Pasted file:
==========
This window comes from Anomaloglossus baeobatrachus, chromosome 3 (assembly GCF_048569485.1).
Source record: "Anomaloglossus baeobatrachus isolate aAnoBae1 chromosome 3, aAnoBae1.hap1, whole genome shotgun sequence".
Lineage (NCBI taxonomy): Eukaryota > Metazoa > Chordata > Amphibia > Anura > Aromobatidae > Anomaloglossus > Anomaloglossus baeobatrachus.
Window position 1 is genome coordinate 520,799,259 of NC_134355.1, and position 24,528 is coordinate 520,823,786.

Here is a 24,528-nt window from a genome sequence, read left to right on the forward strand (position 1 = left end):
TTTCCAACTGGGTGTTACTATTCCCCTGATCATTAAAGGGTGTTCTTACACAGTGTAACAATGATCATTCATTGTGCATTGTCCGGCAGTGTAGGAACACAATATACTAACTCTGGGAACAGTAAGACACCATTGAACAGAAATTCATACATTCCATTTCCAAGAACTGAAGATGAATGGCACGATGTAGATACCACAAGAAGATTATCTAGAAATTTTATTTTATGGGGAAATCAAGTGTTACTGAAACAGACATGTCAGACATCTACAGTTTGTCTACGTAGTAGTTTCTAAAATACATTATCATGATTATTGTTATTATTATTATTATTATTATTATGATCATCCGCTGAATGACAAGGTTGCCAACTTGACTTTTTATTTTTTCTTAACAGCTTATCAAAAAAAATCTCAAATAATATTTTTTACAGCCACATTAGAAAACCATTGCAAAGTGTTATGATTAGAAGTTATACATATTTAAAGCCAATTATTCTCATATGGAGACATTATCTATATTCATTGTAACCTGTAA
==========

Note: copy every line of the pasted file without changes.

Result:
This window comes from Anomaloglossus baeobatrachus, chromosome 3 (assembly GCF_048569485.1).
Source record: "Anomaloglossus baeobatrachus isolate aAnoBae1 chromosome 3, aAnoBae1.hap1, whole genome shotgun sequence".
Lineage (NCBI taxonomy): Eukaryota > Metazoa > Chordata > Amphibia > Anura > Aromobatidae > Anomaloglossus > Anomaloglossus baeobatrachus.
Window position 1 is genome coordinate 520,799,259 of NC_134355.1, and position 24,528 is coordinate 520,823,786.

Here is a 24,528-nt window from a genome sequence, read left to right on the forward strand (position 1 = left end):
TTTCCAACTGGGTGTTACTATTCCCCTGATCATTAAAGGGTGTTCTTACACAGTGTAACAATGATCATTCATTGTGCATTGTCCGGCAGTGTAGGAACACAATATACTAACTCTGGGAACAGTAAGACACCATTGAACAGAAATTCATACATTCCATTTCCAAGAACTGAAGATGAATGGCACGATGTAGATACCACAAGAAGATTATCTAGAAATTTTATTTTATGGGGAAATCAAGTGTTACTGAAACAGACATGTCAGACATCTACAGTTTGTCTACGTAGTAGTTTCTAAAATACATTATCATGATTATTGTTATTATTATTATTATTATTATTATGATCATCCGCTGAATGACAAGGTTGCCAACTTGACTTTTTATTTTTTCTTAACAGCTTATCAAAAAAAATCTCAAATAATATTTTTTACAGCCACATTAGAAAACCATTGCAAAGTGTTATGATTAGAAGTTATACATATTTAAAGCCAATTATTCTCATATGGAGACATTATCTATATTCATTGTAACCTGTAA